“I am seeking support from all civil society groups. I will be approaching the Bar Associations so that lawyers will not plead the cases of those involved in the illegal practice”, he said.What has added a new dimension to whole issue is government’s move to involve religious leaders to curb the illegal practice of  sex selection .“I wrote to Ghanis, Pandits, Shastries and Imams about this issue and I got a very good response. Maulvis talk about this issue after azaan and Pandits also discuss during satsang. These are very encouraging indicators”, Sharma said.

The government has also endorsed the recommendation of Jammu and Kashmir state supervisory board for Pre-Conception and Pre-Natal Sex Selection/Determination Act to introduce medical audit of the ultrasound clinics- centers to ensure their proper monitoring.

#India- #Punjab – Discarded daughter has emerged as ‘ray of sunshine’


Sarita Skagnes has no birth certificate for a chillingly pragmatic reason: She was to be killed as a baby for the crime of being born a girl.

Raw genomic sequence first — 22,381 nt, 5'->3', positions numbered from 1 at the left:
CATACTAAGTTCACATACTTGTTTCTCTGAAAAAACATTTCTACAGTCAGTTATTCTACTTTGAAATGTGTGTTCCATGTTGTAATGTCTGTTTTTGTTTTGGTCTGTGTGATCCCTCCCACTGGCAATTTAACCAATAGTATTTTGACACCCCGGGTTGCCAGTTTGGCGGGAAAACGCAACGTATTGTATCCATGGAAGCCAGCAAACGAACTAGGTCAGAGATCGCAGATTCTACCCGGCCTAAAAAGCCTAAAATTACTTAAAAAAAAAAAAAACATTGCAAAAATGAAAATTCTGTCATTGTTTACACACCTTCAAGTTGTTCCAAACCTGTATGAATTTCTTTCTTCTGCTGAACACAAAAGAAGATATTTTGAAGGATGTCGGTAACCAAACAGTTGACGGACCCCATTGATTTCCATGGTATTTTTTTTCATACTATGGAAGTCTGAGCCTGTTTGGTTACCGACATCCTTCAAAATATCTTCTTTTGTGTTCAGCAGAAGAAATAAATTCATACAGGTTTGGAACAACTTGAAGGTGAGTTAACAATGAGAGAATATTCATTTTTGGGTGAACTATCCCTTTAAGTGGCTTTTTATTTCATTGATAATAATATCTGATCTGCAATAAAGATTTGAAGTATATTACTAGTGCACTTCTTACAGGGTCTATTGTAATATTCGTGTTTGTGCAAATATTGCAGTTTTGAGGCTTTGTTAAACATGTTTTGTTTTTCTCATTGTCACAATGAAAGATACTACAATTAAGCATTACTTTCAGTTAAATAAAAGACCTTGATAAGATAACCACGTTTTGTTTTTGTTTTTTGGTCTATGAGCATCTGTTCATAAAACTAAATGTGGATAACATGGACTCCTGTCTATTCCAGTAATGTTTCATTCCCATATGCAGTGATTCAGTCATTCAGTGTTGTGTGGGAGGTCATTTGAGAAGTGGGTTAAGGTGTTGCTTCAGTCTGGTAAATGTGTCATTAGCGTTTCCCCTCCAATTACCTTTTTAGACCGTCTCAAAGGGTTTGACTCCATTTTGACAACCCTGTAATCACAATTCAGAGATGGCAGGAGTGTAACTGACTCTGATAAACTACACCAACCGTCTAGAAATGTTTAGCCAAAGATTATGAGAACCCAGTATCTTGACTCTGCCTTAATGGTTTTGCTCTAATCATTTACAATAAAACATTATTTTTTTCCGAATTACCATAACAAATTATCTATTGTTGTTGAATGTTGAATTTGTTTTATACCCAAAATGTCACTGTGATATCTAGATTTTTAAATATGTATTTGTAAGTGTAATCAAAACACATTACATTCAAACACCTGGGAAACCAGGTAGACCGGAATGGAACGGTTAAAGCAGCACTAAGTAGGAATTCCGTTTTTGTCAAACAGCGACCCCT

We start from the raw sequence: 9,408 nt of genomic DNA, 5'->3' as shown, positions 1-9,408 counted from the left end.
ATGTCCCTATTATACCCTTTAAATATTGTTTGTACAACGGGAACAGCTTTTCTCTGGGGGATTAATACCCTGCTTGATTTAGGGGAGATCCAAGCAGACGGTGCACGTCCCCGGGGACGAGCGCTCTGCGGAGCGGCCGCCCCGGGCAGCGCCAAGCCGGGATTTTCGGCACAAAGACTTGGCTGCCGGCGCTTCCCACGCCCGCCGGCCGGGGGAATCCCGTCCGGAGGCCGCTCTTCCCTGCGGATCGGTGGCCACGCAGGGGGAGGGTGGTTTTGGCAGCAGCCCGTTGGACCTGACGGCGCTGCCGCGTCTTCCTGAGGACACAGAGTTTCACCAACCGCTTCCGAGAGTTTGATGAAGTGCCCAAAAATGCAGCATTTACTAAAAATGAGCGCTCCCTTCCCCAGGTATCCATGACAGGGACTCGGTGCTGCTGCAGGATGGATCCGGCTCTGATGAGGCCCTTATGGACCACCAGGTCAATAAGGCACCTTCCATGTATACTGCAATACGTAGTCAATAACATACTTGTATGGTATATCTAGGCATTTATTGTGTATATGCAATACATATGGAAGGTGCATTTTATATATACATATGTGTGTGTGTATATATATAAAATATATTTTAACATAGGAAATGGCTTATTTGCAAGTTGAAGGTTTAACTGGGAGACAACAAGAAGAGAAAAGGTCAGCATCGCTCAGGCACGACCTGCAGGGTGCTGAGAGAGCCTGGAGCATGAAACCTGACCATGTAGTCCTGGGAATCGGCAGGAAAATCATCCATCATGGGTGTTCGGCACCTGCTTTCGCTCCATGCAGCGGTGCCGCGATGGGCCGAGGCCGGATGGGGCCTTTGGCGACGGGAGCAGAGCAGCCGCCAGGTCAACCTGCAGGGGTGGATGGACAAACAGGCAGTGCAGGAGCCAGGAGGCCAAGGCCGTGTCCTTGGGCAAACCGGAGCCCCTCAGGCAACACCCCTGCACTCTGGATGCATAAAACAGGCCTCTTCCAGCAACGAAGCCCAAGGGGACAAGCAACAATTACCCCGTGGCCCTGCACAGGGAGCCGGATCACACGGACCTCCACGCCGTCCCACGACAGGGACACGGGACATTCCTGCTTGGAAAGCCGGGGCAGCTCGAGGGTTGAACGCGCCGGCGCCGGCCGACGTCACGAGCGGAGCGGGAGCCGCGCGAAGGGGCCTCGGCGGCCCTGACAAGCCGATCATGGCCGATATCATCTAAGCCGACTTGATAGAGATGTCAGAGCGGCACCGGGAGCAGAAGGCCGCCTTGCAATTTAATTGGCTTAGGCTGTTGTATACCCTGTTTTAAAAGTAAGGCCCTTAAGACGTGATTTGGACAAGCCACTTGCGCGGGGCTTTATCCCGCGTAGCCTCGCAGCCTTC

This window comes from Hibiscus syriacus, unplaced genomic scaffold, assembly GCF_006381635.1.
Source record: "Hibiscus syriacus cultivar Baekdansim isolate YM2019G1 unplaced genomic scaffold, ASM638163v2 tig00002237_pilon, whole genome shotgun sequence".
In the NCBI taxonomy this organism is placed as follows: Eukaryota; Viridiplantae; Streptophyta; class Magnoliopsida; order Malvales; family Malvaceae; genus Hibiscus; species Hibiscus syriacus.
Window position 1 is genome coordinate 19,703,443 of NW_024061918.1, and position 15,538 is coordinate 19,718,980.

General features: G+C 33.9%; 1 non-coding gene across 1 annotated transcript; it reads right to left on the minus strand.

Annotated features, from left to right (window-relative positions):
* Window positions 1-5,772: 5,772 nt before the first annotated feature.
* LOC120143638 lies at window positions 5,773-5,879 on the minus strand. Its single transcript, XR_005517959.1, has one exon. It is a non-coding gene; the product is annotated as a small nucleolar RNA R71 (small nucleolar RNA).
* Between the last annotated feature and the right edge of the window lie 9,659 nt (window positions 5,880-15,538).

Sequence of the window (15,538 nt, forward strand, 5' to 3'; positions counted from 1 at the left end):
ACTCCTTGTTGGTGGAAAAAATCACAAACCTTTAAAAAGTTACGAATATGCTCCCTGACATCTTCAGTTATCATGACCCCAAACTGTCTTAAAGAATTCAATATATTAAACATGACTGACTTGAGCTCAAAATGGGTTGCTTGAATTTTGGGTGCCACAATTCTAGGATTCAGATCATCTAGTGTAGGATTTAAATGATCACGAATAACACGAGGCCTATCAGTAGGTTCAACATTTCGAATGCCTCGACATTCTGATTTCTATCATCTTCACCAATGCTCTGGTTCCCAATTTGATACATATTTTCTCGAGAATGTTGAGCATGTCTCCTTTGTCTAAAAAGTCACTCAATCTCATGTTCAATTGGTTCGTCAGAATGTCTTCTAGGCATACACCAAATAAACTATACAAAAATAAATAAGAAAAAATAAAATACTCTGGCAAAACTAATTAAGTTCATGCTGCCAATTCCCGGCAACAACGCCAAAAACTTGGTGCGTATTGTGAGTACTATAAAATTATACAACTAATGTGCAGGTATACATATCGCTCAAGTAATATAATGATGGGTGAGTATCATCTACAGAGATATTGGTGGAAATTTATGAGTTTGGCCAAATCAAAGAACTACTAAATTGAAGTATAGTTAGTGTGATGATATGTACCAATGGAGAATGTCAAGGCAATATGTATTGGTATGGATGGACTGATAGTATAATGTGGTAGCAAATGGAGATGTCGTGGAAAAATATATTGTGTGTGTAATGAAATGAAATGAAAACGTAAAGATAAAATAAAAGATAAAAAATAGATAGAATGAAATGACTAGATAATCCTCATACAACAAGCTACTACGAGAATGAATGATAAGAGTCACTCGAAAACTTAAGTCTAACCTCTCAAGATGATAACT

But her father’s attempt to smother her at 8 weeks old was unsuccessful. She lived to endure a devastating childhood, abandoned by her parents at 3, forced to work as an indentured servant, raped by two family members and plagued by hunger and loneliness.

Yet Skagnes triumphed, never to be smothered again.

Now 43, happily married and an international advocate for children’s rights, Skagnes is in the Twin Cities this week to speak about her life — more accurately, her two lives — and her best-selling book, “Just A Daughter,” newly translated into English.

“I came to this earth as Satwant Kaur of the Shimbe caste,” Skagnes writes. “I was just a daughter — good for nothing, just like many other daughters.”

Skagnes was born in 1969 in Punjab, India, her parents’ third girl. During the pregnancy, her mother sought out priests and gurus who blessed her stomach and promised her a son.